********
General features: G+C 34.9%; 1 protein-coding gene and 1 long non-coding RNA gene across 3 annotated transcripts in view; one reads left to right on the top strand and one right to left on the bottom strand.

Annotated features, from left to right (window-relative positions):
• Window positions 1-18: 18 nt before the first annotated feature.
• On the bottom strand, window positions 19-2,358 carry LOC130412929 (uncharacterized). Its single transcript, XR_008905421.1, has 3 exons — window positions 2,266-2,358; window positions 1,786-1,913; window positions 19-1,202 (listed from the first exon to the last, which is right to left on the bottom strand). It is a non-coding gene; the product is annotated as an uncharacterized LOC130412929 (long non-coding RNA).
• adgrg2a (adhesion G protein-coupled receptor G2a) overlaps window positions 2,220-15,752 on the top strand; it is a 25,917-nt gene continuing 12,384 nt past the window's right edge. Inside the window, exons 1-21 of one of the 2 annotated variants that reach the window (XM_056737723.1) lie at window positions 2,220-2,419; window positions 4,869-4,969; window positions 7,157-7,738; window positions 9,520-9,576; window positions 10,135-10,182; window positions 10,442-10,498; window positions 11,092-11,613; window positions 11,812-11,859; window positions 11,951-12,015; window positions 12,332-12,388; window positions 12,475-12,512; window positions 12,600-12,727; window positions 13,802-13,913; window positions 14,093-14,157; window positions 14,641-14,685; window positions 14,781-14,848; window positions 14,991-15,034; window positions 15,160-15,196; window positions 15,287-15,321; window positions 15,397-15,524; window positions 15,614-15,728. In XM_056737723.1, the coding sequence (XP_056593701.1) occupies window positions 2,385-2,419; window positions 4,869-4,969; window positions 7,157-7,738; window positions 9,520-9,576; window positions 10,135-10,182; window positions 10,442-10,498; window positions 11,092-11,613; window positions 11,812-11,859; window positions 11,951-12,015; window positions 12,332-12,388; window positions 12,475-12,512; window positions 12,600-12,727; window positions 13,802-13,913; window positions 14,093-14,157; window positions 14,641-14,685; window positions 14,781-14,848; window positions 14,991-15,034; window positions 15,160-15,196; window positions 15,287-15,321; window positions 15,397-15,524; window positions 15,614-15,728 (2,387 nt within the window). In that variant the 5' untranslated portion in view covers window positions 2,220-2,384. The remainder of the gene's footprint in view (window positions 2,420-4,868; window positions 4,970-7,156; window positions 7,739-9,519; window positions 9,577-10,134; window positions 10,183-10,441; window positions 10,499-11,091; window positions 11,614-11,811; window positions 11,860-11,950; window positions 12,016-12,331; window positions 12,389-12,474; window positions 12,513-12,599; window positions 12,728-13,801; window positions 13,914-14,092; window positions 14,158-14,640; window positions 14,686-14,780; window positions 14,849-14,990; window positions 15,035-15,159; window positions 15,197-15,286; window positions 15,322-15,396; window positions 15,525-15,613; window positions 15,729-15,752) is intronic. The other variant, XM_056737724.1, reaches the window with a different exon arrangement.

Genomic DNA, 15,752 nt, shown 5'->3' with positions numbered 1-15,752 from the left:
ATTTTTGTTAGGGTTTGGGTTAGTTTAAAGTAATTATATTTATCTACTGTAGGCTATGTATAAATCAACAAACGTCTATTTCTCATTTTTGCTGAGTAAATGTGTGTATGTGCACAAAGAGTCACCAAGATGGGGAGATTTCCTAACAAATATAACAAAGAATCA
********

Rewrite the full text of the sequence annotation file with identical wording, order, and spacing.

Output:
General features: G+C 34.9%; 1 protein-coding gene and 1 long non-coding RNA gene across 3 annotated transcripts in view; one reads left to right on the top strand and one right to left on the bottom strand.

Annotated features, from left to right (window-relative positions):
• Window positions 1-18: 18 nt before the first annotated feature.
• On the bottom strand, window positions 19-2,358 carry LOC130412929 (uncharacterized). Its single transcript, XR_008905421.1, has 3 exons — window positions 2,266-2,358; window positions 1,786-1,913; window positions 19-1,202 (listed from the first exon to the last, which is right to left on the bottom strand). It is a non-coding gene; the product is annotated as an uncharacterized LOC130412929 (long non-coding RNA).
• adgrg2a (adhesion G protein-coupled receptor G2a) overlaps window positions 2,220-15,752 on the top strand; it is a 25,917-nt gene continuing 12,384 nt past the window's right edge. Inside the window, exons 1-21 of one of the 2 annotated variants that reach the window (XM_056737723.1) lie at window positions 2,220-2,419; window positions 4,869-4,969; window positions 7,157-7,738; window positions 9,520-9,576; window positions 10,135-10,182; window positions 10,442-10,498; window positions 11,092-11,613; window positions 11,812-11,859; window positions 11,951-12,015; window positions 12,332-12,388; window positions 12,475-12,512; window positions 12,600-12,727; window positions 13,802-13,913; window positions 14,093-14,157; window positions 14,641-14,685; window positions 14,781-14,848; window positions 14,991-15,034; window positions 15,160-15,196; window positions 15,287-15,321; window positions 15,397-15,524; window positions 15,614-15,728. In XM_056737723.1, the coding sequence (XP_056593701.1) occupies window positions 2,385-2,419; window positions 4,869-4,969; window positions 7,157-7,738; window positions 9,520-9,576; window positions 10,135-10,182; window positions 10,442-10,498; window positions 11,092-11,613; window positions 11,812-11,859; window positions 11,951-12,015; window positions 12,332-12,388; window positions 12,475-12,512; window positions 12,600-12,727; window positions 13,802-13,913; window positions 14,093-14,157; window positions 14,641-14,685; window positions 14,781-14,848; window positions 14,991-15,034; window positions 15,160-15,196; window positions 15,287-15,321; window positions 15,397-15,524; window positions 15,614-15,728 (2,387 nt within the window). In that variant the 5' untranslated portion in view covers window positions 2,220-2,384. The remainder of the gene's footprint in view (window positions 2,420-4,868; window positions 4,970-7,156; window positions 7,739-9,519; window positions 9,577-10,134; window positions 10,183-10,441; window positions 10,499-11,091; window positions 11,614-11,811; window positions 11,860-11,950; window positions 12,016-12,331; window positions 12,389-12,474; window positions 12,513-12,599; window positions 12,728-13,801; window positions 13,914-14,092; window positions 14,158-14,640; window positions 14,686-14,780; window positions 14,849-14,990; window positions 15,035-15,159; window positions 15,197-15,286; window positions 15,322-15,396; window positions 15,525-15,613; window positions 15,729-15,752) is intronic. The other variant, XM_056737724.1, reaches the window with a different exon arrangement.

Genomic DNA, 15,752 nt, shown 5'->3' with positions numbered 1-15,752 from the left:
ATTTTTGTTAGGGTTTGGGTTAGTTTAAAGTAATTATATTTATCTACTGTAGGCTATGTATAAATCAACAAACGTCTATTTCTCATTTTTGCTGAGTAAATGTGTGTATGTGCACAAAGAGTCACCAAGATGGGGAGATTTCCTAACAAATATAACAAAGAATCA